Did China Smartphone Sales Increase over Single’s Day?
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The rising adoption of advanced multimode cellular (5G, 4G) and wireless (Wi-Fi 6/6E/7) delivers powerful benefits while also driving significant RF complexity in smart connected devices. 5G and Wi-Fi 7 integration has multiple challenges that need cutting-edge RF design, components and end-to-end optimization. There are multiple players in the RF Front-End (RFFE) ecosystem, but most are specialists in only one or a few areas.
This paper highlights the technology potential of these powerful wireless technologies, complexity it brings and how product designers and manufacturers can solve these complexities with an advanced, end-to-end optimized and integrated RFFE solution.
The Canadian Radio-television and Telecommunications Commission (CRTC) has announced that it will be awarding $84.4 million in funding to 12 projects to enhance broadband connectivity in underserved rural regions in northern Quebec, Ontario, Saskatchewan and British Columbia. These projects will collectively include laying of around 2,000 km of fiber network cable to benefit 56 communities. The timeline for the projects is yet to be announced but they are expected to be completed by the end of 2021.
The money for these projects will be coming from the CRTC’s designated ‘Broadband Fund’. The CRTC made a call-out for applications to communities and municipalities to outline their need for broadband expansion, including how much funding and materials would be required for the project. More than 600 applications were received from across the country, resulting in a total request of $1.5 billion. The CRTC continues to evaluate and announce new projects once they have been approved.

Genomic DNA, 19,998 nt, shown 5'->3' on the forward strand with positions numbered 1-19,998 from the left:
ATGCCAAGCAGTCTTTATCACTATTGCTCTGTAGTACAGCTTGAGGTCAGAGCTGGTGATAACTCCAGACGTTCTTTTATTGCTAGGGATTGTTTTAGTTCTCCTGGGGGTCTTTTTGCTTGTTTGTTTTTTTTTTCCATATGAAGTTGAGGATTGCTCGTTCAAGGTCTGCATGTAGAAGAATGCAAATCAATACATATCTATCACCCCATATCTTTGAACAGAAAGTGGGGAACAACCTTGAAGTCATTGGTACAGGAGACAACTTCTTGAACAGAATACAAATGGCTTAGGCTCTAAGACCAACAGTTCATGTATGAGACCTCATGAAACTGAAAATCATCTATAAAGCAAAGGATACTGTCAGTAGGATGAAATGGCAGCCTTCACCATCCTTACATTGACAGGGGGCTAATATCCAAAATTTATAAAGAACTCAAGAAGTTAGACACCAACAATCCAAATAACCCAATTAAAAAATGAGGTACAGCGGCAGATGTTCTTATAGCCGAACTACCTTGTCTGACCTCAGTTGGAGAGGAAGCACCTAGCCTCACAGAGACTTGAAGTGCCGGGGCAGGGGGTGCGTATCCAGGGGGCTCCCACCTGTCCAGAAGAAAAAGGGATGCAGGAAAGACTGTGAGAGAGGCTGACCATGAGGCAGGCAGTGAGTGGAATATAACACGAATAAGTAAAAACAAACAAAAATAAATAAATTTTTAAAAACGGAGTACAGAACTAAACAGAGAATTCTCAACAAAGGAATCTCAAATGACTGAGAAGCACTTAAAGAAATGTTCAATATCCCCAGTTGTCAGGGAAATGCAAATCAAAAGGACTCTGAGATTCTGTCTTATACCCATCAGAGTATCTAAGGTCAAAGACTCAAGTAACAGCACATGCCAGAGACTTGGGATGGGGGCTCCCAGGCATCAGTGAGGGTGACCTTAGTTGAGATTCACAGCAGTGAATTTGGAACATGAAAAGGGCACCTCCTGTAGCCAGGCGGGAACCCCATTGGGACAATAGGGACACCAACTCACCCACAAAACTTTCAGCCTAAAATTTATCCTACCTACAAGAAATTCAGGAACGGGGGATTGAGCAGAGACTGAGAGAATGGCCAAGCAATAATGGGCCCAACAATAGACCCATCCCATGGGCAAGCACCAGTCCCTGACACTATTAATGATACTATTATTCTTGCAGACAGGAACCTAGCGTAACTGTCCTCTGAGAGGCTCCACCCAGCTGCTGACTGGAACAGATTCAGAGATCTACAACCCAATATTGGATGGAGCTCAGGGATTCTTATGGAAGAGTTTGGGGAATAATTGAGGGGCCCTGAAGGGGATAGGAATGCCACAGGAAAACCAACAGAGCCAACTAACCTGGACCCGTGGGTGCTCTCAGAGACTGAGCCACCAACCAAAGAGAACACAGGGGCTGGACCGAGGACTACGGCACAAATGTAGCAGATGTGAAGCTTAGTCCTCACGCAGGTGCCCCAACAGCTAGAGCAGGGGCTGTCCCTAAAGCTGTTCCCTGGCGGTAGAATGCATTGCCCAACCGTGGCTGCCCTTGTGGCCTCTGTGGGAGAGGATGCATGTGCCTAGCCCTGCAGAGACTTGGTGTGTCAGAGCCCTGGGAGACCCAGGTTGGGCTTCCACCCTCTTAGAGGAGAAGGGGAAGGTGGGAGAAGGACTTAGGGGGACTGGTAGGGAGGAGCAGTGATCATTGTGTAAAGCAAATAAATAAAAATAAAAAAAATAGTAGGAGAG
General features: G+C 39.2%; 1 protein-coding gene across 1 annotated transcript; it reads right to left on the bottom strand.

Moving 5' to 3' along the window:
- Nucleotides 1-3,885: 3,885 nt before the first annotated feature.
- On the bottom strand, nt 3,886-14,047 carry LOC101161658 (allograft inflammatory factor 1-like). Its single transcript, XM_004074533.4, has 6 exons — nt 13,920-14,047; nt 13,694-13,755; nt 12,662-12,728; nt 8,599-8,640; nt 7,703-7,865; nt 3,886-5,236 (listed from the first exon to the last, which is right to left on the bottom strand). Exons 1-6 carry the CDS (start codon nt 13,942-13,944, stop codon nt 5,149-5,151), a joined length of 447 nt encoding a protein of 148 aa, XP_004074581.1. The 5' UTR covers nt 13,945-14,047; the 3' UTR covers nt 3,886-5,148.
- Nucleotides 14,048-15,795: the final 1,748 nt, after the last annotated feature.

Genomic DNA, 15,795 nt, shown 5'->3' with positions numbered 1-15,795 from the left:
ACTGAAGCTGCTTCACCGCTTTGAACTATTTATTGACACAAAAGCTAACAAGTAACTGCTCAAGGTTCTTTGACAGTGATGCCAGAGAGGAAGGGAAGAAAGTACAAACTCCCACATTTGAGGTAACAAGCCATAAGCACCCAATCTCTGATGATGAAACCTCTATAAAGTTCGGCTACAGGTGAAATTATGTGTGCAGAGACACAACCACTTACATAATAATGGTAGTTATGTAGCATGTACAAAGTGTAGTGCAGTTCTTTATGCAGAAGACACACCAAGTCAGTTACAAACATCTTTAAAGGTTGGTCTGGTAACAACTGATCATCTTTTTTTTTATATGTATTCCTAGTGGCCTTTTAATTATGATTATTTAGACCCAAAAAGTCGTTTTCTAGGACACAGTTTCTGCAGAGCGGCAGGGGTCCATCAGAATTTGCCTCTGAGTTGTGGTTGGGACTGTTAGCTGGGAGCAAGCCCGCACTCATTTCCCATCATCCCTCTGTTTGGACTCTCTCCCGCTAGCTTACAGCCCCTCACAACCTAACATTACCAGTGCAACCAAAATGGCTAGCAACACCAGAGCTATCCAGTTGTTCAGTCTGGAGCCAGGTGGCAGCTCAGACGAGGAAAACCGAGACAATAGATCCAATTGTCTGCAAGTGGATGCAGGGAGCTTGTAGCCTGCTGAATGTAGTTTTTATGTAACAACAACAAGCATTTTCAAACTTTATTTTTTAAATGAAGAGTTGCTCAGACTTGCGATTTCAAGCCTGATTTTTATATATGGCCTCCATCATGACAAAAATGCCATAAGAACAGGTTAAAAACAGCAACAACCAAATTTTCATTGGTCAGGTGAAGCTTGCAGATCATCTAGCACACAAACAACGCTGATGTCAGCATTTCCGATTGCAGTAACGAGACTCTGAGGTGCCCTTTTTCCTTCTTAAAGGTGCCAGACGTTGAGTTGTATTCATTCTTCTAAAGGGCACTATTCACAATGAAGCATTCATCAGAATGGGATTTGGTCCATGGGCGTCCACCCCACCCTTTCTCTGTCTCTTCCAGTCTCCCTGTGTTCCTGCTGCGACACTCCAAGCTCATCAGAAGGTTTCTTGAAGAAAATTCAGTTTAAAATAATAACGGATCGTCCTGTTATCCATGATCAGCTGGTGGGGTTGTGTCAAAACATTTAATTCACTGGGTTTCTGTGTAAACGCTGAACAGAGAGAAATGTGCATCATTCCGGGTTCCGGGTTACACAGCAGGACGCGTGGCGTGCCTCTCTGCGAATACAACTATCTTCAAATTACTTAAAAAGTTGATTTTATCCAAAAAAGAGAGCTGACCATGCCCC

In the current global climate, access to internet outside of urban hubs is important for those under a stay-at-home order due to COVID-19. Besides, these expansions will help rural development and setting up of infrastructure in unoccupied lands. This, in turn, may encourage population dispersion that the Canadian government wants.
Canada has an expansive landmass, which makes implementing broadband internet connectivity an expensive endeavor for the country. Concentration of population has made it easier for network providers like Rogers and Bell to access most of the population without having to expand infrastructure to cover large areas. Under 25% of Canada’s landmass has broadband connectivity but it can reach over 90% of the population, as most of the country’s population can be found concentrated in provinces like Ontario, British Columbia, Quebec and Alberta. Outside of such areas, internet connectivity is extremely limited, necessitating public investments in infrastructure improvement.
When comparing the country’s rural internet access with that in countries like the US, Canada is at a significant disadvantage due to the lack of internet carriers. Canada’s ‘Big 3’ – Rogers, Bell and TELUS – have a strong monopoly over the country’s wireless market. The US has internet carriers like Broadband Q that target rural areas to close the ‘digital divide’ between rural and urban centers. Canada has limited competition between carriers to trigger an expansion of broadband internet to areas considered “unprofitable”. This causes the need for government organizations to provide funding and resources to unite rural and urban centers in the expansion of broadband internet access.
The need for rural development has become a focus for the Broadband Fund, which has so far committed around $156.5 million to improve connectivity in 107 communities.
For more information about the Broadband Fund projects or on the CRTC, visit crtc.gc.ca.
Our Research Vice President Neil Shah will moderating the panel discussion at SDN & NFV India Congress 2020 on 30th October 2020. The discussion is on “SDN & NFV for 5G – Operators Challenges & Future Direction for Network Transformation”.